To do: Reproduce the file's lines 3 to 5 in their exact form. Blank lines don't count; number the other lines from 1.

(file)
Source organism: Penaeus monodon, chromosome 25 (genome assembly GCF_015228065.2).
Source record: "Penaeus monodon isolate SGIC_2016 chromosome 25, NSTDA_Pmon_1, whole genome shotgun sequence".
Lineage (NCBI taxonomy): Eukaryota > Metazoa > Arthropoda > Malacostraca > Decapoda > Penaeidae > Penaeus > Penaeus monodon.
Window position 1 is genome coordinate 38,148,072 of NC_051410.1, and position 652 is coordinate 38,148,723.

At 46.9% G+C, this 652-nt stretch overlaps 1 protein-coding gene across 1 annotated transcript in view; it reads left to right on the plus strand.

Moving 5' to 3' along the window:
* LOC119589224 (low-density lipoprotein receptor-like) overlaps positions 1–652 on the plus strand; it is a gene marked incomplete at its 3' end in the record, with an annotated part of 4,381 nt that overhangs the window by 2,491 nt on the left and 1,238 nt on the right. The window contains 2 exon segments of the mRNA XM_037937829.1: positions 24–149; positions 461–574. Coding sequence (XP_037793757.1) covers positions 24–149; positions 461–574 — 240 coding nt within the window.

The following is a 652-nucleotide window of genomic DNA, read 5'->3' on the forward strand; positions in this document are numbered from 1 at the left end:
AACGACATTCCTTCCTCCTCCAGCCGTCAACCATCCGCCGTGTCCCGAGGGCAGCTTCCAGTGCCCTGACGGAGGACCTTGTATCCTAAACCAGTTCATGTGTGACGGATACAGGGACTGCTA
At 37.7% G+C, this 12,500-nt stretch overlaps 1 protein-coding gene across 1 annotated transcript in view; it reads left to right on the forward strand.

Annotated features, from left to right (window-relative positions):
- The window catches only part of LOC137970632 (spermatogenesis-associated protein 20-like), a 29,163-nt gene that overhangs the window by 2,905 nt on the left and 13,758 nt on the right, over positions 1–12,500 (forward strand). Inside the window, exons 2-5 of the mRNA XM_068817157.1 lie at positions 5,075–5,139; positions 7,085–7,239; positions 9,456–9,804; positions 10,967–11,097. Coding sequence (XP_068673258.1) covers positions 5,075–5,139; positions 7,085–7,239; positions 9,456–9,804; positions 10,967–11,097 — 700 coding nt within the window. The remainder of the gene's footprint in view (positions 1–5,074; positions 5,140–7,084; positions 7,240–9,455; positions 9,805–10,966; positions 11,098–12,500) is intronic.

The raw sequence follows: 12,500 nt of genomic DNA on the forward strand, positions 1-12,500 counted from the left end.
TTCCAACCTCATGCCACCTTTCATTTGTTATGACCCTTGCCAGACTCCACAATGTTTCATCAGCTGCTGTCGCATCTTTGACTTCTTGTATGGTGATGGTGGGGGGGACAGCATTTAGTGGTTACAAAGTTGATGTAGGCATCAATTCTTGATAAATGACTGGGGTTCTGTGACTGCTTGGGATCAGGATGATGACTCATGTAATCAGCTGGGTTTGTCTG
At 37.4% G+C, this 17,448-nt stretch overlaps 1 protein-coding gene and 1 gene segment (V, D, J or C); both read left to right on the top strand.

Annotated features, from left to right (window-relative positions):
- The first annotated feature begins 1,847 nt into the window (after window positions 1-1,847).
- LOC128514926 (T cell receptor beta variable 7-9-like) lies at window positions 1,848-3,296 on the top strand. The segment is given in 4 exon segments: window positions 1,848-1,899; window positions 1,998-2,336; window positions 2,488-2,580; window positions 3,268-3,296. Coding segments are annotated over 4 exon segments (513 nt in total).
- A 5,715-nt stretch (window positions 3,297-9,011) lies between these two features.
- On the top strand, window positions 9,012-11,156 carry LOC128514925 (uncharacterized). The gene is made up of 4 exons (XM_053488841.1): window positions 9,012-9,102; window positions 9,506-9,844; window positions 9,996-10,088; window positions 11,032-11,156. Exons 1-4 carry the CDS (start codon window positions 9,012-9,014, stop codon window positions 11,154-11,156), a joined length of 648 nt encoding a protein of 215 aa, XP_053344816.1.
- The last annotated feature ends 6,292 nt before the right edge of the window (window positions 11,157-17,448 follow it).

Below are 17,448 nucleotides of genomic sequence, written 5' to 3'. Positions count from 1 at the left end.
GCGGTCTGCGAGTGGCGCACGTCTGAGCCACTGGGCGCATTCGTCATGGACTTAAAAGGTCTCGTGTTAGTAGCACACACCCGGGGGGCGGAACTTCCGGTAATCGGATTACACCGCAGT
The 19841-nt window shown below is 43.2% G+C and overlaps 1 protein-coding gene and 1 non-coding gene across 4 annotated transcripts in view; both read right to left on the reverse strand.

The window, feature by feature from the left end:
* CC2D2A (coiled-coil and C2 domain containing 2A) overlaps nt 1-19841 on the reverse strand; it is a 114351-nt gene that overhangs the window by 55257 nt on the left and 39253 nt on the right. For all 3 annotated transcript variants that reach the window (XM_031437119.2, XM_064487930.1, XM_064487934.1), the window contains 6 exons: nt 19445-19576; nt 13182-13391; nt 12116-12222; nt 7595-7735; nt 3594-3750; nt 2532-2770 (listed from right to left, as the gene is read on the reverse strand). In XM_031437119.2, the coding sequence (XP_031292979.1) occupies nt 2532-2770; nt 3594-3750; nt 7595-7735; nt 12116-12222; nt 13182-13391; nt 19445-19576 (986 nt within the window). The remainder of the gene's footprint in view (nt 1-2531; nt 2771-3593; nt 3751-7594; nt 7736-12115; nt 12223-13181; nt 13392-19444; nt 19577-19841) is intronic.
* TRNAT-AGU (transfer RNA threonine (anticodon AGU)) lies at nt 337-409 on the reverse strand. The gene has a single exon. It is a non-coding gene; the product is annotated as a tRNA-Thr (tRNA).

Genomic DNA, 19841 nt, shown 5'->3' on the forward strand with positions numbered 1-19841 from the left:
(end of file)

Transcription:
Lineage (NCBI taxonomy): Eukaryota > Metazoa > Arthropoda > Malacostraca > Decapoda > Penaeidae > Penaeus > Penaeus monodon.
Window position 1 is genome coordinate 38,148,072 of NC_051410.1, and position 652 is coordinate 38,148,723.

At 46.9% G+C, this 652-nt stretch overlaps 1 protein-coding gene across 1 annotated transcript in view; it reads left to right on the plus strand.